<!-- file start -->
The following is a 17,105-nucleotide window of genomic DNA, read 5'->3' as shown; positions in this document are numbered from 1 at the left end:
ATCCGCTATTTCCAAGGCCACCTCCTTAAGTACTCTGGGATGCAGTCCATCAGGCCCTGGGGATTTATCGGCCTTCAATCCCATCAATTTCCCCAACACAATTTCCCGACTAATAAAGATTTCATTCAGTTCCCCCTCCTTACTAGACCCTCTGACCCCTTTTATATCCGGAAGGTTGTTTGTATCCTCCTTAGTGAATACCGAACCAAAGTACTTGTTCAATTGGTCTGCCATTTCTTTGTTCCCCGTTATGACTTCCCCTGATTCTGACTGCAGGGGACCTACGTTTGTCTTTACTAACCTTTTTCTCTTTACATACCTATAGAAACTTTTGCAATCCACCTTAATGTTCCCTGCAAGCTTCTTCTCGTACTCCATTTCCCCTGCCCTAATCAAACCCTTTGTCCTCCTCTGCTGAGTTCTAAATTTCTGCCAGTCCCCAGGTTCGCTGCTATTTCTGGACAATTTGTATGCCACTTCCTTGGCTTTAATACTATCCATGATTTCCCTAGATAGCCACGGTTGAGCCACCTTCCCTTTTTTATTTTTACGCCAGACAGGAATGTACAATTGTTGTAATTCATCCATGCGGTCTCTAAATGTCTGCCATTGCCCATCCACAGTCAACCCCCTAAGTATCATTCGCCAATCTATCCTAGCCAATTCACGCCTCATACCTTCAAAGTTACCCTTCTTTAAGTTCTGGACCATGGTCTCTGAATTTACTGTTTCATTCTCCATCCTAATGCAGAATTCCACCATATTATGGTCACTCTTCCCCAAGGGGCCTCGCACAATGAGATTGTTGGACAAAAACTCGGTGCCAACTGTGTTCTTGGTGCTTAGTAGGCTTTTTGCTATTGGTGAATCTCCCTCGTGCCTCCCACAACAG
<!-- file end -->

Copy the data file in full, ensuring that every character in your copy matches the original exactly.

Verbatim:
The following is a 17,105-nucleotide window of genomic DNA, read 5'->3' as shown; positions in this document are numbered from 1 at the left end:
ATCCGCTATTTCCAAGGCCACCTCCTTAAGTACTCTGGGATGCAGTCCATCAGGCCCTGGGGATTTATCGGCCTTCAATCCCATCAATTTCCCCAACACAATTTCCCGACTAATAAAGATTTCATTCAGTTCCCCCTCCTTACTAGACCCTCTGACCCCTTTTATATCCGGAAGGTTGTTTGTATCCTCCTTAGTGAATACCGAACCAAAGTACTTGTTCAATTGGTCTGCCATTTCTTTGTTCCCCGTTATGACTTCCCCTGATTCTGACTGCAGGGGACCTACGTTTGTCTTTACTAACCTTTTTCTCTTTACATACCTATAGAAACTTTTGCAATCCACCTTAATGTTCCCTGCAAGCTTCTTCTCGTACTCCATTTCCCCTGCCCTAATCAAACCCTTTGTCCTCCTCTGCTGAGTTCTAAATTTCTGCCAGTCCCCAGGTTCGCTGCTATTTCTGGACAATTTGTATGCCACTTCCTTGGCTTTAATACTATCCATGATTTCCCTAGATAGCCACGGTTGAGCCACCTTCCCTTTTTTATTTTTACGCCAGACAGGAATGTACAATTGTTGTAATTCATCCATGCGGTCTCTAAATGTCTGCCATTGCCCATCCACAGTCAACCCCCTAAGTATCATTCGCCAATCTATCCTAGCCAATTCACGCCTCATACCTTCAAAGTTACCCTTCTTTAAGTTCTGGACCATGGTCTCTGAATTTACTGTTTCATTCTCCATCCTAATGCAGAATTCCACCATATTATGGTCACTCTTCCCCAAGGGGCCTCGCACAATGAGATTGTTGGACAAAAACTCGGTGCCAACTGTGTTCTTGGTGCTTAGTAGGCTTTTTGCTATTGGTGAATCTCCCTCGTGCCTCCCACAACAG